World Bank Interview Case Study
Registered property rights are necessary to support investment, productivity and growth. Registering property indicator examines the steps, time and cost involved in registering property. In addition, the topic also measures the quality of the land administration system in each economy. Transparency is a key element of the quality of land administration systems. It increases the efficiency of the real estate market and eliminates asymmetrical information between users and officials with respect to services provided by the land administration. In 2013, Transparency International reported that one in five users of land services globally claimed to have paid a bribe for services such as registering a land title or obtaining updated property ownership information. Lack of transparency can also lead to land record fraud or alteration, land document forgery and multiple allocations of the same plot of land
Transparency is one of the most important tools for combating corruption—it is the basic pillar of enhancing the quality of land administration. Transparent systems strengthen public confidence in governments and facilitate substantial reductions in the cost of doing business. As a component of its registering property indicator set, Doing Business has measured the transparency of land administration systems for the past four years. This research has focused on whether information concerning the ownership and physical location of a property is public, whether essential information on the property transfer process is made accessible, if there is an independent and specific complaint mechanism to respond to issues raised by land registry users and whether statistics on property transfers in the largest business city of an economy are published.Read more Â»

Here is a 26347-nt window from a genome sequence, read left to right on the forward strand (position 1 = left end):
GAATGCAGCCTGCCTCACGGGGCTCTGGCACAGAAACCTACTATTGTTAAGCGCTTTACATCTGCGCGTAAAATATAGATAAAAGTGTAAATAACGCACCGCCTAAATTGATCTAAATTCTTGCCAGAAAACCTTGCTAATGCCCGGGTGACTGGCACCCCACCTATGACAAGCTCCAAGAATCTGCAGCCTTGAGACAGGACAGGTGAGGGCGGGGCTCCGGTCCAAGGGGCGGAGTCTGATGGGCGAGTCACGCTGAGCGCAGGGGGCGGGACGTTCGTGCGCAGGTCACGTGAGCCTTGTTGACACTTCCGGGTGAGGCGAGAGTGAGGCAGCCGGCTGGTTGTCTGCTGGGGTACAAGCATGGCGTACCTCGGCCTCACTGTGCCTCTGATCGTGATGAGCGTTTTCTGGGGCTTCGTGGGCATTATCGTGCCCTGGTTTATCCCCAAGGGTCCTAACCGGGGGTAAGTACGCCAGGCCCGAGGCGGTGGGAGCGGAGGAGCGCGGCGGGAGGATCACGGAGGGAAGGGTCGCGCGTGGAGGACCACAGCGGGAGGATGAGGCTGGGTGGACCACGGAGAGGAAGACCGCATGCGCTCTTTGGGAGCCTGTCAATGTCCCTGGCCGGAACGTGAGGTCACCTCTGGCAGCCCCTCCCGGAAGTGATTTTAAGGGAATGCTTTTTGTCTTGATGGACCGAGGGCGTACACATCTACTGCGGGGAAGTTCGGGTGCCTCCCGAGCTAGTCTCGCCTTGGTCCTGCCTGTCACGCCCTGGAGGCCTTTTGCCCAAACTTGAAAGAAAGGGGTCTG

Welcome to Writing Science of Delivery Case Studies!
This course is about writing "science of delivery" case studies that help us extract insights and learn from implementation processes to help practitioners address important development challenges and improve public services. It offers an orientation to the research, writing, and ethics of this type of interview-based case study. It draws on the experiences of the Princeton University Innovations for Successful Societies program and the Global Delivery Initiative.
The science of delivery begins with a simple observation. We often have a vision of the right policies or strategies for improving health, safety, and economic well-being. However, the real problem is getting things done. Even a simple policy intervention such as child vaccination requires much more than nurses and a stock of vaccine to be effective.
Case studies are a vital tool for sharing insights about the “hows" of policy implementation and institutional reform. They trace the steps taken to produce results. They show solutions and strategies practitioners have devised to address anticipated challenges and overcome unanticipated obstacles. They help us think about how to adapt approaches so that they work in different contexts.
In this course you will learn:
• The key elements of a science of delivery case study
• The qualities readers or audiences value
• The analytical functions a science of delivery case study best serves
• How to develop a research strategy
• How to plan and carry out an interview
• Strategies for handling common research challenges
• Ways to plan the writing process
• Stylistic conventions and standards that improve communication
• How to manage some common writing challenges
• Systems for complying with important ethical and legal standards
In each of the six modules, you will have an opportunity to hear from several writers, researchers, and users in a series of short videos. Reading selections provide models and introduce you to important analytical issues, stylesheets, and other useful information. Quizzes and presentations will reinforce the concepts you have learned, and allow you to develop your own case study templates and scripts.
We invite you to join us! The course is most suitable for practitioners who want to document and analyze their efforts to implement a program or build a new institution, researchers who want to trace how programs achieved results and graduate students who want an introduction to one type of case study method.